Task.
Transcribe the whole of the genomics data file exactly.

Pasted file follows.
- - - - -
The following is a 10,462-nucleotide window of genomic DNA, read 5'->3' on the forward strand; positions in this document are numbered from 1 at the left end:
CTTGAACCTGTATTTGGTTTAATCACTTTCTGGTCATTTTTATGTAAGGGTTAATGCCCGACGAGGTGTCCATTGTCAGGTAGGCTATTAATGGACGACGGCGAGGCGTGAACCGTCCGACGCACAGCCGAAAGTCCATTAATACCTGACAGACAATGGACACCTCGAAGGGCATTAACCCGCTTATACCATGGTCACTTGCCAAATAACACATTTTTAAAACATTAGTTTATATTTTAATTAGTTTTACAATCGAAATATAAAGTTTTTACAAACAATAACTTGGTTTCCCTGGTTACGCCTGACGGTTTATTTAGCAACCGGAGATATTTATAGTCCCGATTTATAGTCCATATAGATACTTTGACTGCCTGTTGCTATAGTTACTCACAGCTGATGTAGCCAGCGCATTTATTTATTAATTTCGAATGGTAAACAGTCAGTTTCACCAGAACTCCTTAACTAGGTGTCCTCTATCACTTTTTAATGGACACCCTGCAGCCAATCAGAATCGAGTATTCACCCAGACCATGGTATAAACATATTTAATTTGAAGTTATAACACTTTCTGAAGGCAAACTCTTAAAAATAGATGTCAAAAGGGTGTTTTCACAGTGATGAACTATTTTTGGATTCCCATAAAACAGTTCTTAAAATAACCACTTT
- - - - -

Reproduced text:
The following is a 10,462-nucleotide window of genomic DNA, read 5'->3' on the forward strand; positions in this document are numbered from 1 at the left end:
CTTGAACCTGTATTTGGTTTAATCACTTTCTGGTCATTTTTATGTAAGGGTTAATGCCCGACGAGGTGTCCATTGTCAGGTAGGCTATTAATGGACGACGGCGAGGCGTGAACCGTCCGACGCACAGCCGAAAGTCCATTAATACCTGACAGACAATGGACACCTCGAAGGGCATTAACCCGCTTATACCATGGTCACTTGCCAAATAACACATTTTTAAAACATTAGTTTATATTTTAATTAGTTTTACAATCGAAATATAAAGTTTTTACAAACAATAACTTGGTTTCCCTGGTTACGCCTGACGGTTTATTTAGCAACCGGAGATATTTATAGTCCCGATTTATAGTCCATATAGATACTTTGACTGCCTGTTGCTATAGTTACTCACAGCTGATGTAGCCAGCGCATTTATTTATTAATTTCGAATGGTAAACAGTCAGTTTCACCAGAACTCCTTAACTAGGTGTCCTCTATCACTTTTTAATGGACACCCTGCAGCCAATCAGAATCGAGTATTCACCCAGACCATGGTATAAACATATTTAATTTGAAGTTATAACACTTTCTGAAGGCAAACTCTTAAAAATAGATGTCAAAAGGGTGTTTTCACAGTGATGAACTATTTTTGGATTCCCATAAAACAGTTCTTAAAATAACCACTTT